Friday 13th, day of dread is here

February 12, 1998|By BRENDAN KIRBY

Friday 13th, day of dread is here

Take a breath. Evil may lurk today.

The superstitious believe Friday the 13th is the ultimate in bad luck. If true, 1998 could be a truly horrific year. Friday will fall on the 13th three times, the most a year can have. It is a phenomenon that occurs every six or 11 years, depending on leap year.

Horror writer Stephen King was bracing for this year as far back as 1984.

"The year I'm really dreading is 1998. In that triple-whammy year, I'll be 49 That's the year I may really spend in a bomb shelter," he told U.S. News & World Report.

Four plus nine, of course, is 13.

"I tend to go more to the lighter side of the whole thing," said Tom Fernsler, a Friday the 13th expert who teaches math at Mansfield University in Tioga County, Pa.


Fernsler has traveled the country over the last decade lecturing on triskaidekaphobia, the fear of the number 13. He said he became interested in the subject in 1987, the last year in which the dreaded day occurred three times.

A professor at Wilson College in Chambersburg, Pa., at the time, Fernsler said the number 13 kept popping up in his life.

For instance, he said he stepped on his bathroom scale and his weight registered 169. That might mean little to the average person, but to a math teacher, it is instantly recognized as the 13th multiple of 13.

"It was fairly insignificant things like that. I just kind of got interested," he said.

So Fernsler set about to document the history of the date.

Butch Cassidy was born on a Friday the 13th in April 1866. So was Cuban dictator Fidel Castro, in August 1926.

Other Friday the 13th moments:

-- April 13, 1928 - the first live television broadcast into a private home.

-- Oct. 13, 1995 - the 500 millionth guest at Walt Disney World.

-- Friday, Nov. 13, 1789, was the date on Benjamin Franklin's famous letter coining the "death and taxes" phrase.

Fernsler's research has included famous triskaidekaphobes. Napoleon, J.P. Getty and Herbert Hoover all were deathly afraid of the number 13, he said. A skeptical Mark Twain apparently became convinced when he attended a dinner party as the 13th guest. A friend had begged him not to go, and when he returned, Twain told his chum that 13 is indeed bad luck: There was only enough food for 12.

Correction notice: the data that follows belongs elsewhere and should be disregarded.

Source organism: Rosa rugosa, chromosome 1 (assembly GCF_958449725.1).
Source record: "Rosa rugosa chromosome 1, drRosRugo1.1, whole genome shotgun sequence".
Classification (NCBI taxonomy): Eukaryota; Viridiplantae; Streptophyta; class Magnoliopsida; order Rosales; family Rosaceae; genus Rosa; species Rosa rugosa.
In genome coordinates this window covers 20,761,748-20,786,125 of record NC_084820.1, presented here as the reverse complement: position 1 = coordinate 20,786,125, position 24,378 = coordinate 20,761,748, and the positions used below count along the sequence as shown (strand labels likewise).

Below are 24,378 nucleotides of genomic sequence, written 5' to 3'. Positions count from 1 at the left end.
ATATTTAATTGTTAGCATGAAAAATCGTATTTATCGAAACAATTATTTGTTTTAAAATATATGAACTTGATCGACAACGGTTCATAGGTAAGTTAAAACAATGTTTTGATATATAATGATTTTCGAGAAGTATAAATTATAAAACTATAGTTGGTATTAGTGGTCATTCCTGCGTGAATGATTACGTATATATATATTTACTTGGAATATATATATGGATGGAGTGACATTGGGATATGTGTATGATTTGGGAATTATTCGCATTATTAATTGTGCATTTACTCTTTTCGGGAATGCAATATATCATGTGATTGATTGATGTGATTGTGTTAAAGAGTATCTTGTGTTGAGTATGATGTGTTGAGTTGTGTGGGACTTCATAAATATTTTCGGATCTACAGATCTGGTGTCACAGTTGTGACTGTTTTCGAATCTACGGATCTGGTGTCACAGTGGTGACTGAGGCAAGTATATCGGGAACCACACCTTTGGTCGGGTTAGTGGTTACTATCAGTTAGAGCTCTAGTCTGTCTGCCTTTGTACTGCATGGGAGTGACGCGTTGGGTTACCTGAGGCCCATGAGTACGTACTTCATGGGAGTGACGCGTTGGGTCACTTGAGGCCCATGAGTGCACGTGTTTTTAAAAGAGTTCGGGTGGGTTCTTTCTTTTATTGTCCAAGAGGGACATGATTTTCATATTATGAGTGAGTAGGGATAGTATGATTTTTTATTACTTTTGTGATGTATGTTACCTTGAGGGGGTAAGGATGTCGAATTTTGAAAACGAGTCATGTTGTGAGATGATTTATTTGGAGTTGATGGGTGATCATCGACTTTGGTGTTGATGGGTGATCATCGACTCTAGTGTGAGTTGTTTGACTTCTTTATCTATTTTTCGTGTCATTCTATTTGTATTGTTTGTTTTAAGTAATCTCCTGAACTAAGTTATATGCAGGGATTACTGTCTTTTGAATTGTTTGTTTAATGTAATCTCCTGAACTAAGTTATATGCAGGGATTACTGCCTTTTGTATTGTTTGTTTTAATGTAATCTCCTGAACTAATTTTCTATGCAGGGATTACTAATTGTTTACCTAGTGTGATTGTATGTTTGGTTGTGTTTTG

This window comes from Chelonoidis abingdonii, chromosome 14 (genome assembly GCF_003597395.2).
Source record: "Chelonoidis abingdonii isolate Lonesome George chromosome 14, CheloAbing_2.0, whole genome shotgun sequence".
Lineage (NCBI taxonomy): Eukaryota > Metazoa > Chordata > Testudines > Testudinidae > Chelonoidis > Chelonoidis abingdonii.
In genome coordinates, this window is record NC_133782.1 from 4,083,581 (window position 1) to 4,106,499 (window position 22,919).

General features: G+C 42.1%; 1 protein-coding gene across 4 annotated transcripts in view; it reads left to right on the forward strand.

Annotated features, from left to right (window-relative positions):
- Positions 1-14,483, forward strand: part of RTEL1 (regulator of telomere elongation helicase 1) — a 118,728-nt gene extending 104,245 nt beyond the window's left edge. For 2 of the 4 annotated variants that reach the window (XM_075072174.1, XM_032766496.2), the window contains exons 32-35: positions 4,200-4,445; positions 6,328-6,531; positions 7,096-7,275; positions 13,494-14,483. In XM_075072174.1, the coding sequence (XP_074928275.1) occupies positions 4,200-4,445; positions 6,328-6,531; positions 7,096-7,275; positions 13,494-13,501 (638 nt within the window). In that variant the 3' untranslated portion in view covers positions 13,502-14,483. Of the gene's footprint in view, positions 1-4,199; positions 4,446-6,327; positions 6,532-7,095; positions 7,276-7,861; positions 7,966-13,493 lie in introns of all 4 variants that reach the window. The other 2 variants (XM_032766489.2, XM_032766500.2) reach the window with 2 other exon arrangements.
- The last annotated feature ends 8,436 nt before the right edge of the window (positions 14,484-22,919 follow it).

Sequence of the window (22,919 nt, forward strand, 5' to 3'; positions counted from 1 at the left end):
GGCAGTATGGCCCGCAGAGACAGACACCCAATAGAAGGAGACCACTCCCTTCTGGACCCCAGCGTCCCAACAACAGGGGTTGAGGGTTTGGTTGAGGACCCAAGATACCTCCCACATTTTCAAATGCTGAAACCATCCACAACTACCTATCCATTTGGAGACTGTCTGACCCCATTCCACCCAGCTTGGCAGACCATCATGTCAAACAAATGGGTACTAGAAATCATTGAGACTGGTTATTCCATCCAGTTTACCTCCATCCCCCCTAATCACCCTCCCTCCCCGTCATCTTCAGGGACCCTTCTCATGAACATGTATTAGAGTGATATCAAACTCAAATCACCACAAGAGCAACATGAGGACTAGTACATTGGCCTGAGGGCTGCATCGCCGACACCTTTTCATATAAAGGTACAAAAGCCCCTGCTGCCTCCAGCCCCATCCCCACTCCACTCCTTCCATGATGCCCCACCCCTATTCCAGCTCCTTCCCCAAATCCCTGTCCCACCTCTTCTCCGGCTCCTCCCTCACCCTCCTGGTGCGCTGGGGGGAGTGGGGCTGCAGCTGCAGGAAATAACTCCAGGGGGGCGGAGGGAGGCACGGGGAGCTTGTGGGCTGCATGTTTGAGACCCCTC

Perhaps the most superstitious of all, however, was Franklin D. Roosevelt. Fernsler said the FDR kept his personal secretary close at hand during dinner parties in case a last-minute cancellation or addition threatened to bring the number of guests to 13.

Roosevelt also ordered the train to leave at 12:10 a.m. on the 14th or 11:50 p.m. on the 12th to avoid having to depart for a trip on the 13th day of a month.

Roosevelt died on April 12, 1945, a few hours before the 13th.

"It was almost like he said, 'Well, I'm leaving on my final journey, so I'm not going to go on the 13th,'" Fernsler said.

There is even a mathematical rationale for the fear of Friday the 13th, sort of.

S.R. Baxter wrote an academic paper in 1969 determining that the 13th day of the month falls on Friday more often than on any other day. He was 13 when he wrote the paper.

The origins of fear of 13 dates back centuries. Fernsler said many triskaidekaphobes point to the Last Supper, at which there were 13 guests. Jesus was crucified on a Friday, a day that came to be known as "Hangman's Day."

The fear may have other divine inspiration, Fernsler said. He pointed to Nordic mythology in which an evil god named Loki crashed a party of 12 other gods and killed Balder, the most popular god.

In Hagerstown, police and firefighters are putting the Friday the 13th emergency plan into effect.

OK, not really.

"It's just another day for us," Hagerstown Police Department Capt. Robert Hart said.

Actually, officials from both departments said a full moon poses far more problems.

But that's another story.

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